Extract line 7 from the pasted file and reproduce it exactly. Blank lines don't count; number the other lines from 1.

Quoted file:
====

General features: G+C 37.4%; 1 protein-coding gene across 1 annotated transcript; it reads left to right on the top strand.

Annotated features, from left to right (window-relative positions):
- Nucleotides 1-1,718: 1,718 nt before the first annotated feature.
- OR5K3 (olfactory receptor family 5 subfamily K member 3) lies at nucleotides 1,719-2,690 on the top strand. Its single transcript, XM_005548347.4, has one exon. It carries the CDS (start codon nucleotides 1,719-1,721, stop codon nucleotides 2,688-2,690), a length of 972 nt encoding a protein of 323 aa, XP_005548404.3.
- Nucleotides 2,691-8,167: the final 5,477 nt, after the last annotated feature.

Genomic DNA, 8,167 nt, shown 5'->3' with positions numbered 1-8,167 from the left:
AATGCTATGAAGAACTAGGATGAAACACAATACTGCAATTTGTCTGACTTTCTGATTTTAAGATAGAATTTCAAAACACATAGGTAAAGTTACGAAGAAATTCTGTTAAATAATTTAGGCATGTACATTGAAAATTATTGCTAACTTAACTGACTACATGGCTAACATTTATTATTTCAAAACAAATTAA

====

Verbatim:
AATGCTATGAAGAACTAGGATGAAACACAATACTGCAATTTGTCTGACTTTCTGATTTTAAGATAGAATTTCAAAACACATAGGTAAAGTTACGAAGAAATTCTGTTAAATAATTTAGGCATGTACATTGAAAATTATTGCTAACTTAACTGACTACATGGCTAACATTTATTATTTCAAAACAAATTAA